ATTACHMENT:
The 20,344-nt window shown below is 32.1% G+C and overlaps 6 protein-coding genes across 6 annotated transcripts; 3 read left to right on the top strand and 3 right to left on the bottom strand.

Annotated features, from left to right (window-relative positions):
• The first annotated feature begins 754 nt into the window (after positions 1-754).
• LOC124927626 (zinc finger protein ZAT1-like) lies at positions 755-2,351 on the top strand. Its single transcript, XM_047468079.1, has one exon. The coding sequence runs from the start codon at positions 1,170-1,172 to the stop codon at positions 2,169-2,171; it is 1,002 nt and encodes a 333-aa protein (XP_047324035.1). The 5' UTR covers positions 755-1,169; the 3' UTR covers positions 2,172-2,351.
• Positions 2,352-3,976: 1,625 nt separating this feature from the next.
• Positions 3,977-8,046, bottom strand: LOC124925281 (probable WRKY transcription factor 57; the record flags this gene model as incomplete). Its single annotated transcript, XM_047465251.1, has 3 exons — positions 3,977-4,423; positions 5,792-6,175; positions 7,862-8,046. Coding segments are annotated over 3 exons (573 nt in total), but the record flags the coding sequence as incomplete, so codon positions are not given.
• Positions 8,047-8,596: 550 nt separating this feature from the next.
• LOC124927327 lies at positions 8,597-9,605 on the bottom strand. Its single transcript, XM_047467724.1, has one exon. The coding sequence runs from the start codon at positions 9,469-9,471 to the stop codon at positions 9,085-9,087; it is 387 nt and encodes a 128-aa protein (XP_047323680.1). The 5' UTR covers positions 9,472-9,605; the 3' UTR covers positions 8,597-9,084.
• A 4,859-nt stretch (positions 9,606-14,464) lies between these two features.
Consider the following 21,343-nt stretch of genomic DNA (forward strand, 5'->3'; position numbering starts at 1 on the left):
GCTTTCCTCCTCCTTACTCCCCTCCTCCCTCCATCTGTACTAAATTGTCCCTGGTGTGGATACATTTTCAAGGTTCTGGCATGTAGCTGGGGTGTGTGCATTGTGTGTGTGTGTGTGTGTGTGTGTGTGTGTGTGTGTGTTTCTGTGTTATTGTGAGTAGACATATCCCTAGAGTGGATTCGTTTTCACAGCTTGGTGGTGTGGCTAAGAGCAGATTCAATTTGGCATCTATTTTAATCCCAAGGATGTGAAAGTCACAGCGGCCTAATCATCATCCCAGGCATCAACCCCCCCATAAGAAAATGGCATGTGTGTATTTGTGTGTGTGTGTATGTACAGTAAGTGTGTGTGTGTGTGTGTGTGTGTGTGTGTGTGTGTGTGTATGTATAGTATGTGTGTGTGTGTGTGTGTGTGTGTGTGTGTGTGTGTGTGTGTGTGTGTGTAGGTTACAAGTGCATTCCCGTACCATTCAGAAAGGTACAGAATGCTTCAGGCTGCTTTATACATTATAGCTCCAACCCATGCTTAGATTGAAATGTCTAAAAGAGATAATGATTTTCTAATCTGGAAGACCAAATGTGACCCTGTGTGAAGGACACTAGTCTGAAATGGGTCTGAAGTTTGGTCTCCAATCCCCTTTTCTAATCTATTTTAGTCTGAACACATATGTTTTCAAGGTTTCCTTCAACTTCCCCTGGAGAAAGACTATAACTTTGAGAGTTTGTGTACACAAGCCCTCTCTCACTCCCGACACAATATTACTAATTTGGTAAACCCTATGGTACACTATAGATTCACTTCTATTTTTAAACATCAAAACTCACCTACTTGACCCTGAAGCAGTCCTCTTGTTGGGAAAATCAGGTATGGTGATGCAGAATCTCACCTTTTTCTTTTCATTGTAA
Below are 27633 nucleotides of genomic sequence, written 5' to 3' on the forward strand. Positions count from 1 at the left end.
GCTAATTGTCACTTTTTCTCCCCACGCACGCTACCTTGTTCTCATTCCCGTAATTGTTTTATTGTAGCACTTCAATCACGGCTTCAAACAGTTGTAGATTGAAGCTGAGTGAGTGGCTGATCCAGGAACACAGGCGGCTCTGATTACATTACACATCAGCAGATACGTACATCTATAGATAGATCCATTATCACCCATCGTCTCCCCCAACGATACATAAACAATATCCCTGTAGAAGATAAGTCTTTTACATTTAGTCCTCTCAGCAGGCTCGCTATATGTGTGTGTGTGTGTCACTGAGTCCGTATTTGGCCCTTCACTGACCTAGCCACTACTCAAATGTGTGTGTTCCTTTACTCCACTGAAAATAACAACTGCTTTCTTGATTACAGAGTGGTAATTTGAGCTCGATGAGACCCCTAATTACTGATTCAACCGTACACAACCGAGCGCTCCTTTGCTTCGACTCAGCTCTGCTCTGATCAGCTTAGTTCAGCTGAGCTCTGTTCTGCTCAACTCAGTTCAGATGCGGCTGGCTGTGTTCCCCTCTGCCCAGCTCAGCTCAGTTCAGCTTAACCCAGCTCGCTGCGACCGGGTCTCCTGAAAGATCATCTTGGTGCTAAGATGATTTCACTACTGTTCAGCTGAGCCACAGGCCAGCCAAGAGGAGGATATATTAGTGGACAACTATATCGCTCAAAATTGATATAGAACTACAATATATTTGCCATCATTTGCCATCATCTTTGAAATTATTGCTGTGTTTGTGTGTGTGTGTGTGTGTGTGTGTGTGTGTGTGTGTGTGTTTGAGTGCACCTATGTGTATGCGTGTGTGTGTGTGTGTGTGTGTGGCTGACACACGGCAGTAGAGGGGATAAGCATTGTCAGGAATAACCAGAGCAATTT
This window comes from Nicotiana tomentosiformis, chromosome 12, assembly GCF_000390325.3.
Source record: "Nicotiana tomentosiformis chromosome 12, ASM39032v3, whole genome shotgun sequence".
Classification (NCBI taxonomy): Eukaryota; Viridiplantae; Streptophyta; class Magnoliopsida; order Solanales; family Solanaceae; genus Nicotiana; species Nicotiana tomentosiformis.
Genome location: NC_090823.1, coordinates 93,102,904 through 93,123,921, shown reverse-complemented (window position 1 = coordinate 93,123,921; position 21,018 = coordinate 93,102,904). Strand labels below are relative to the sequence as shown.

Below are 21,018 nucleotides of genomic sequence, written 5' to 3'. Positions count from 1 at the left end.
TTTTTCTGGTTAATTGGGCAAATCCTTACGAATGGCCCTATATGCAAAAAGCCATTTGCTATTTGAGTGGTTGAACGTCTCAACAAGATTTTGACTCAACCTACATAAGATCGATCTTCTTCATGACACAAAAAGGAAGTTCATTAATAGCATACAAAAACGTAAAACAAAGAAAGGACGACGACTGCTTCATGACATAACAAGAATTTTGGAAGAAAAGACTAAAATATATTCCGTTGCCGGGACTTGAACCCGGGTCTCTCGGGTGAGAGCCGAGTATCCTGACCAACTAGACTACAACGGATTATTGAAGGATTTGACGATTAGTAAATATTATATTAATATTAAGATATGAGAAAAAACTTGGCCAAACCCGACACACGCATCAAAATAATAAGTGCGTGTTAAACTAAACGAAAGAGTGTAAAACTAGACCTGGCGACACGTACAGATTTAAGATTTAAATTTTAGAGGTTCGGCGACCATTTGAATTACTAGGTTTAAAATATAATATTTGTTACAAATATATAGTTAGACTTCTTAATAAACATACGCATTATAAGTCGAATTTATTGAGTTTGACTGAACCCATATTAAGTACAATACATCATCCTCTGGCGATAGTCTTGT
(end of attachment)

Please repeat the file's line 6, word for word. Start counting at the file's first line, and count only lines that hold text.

• Positions 3,977-8,046, bottom strand: LOC124925281 (probable WRKY transcription factor 57; the record flags this gene model as incomplete). Its single annotated transcript, XM_047465251.1, has 3 exons — positions 3,977-4,423; positions 5,792-6,175; positions 7,862-8,046. Coding segments are annotated over 3 exons (573 nt in total), but the record flags the coding sequence as incomplete, so codon positions are not given.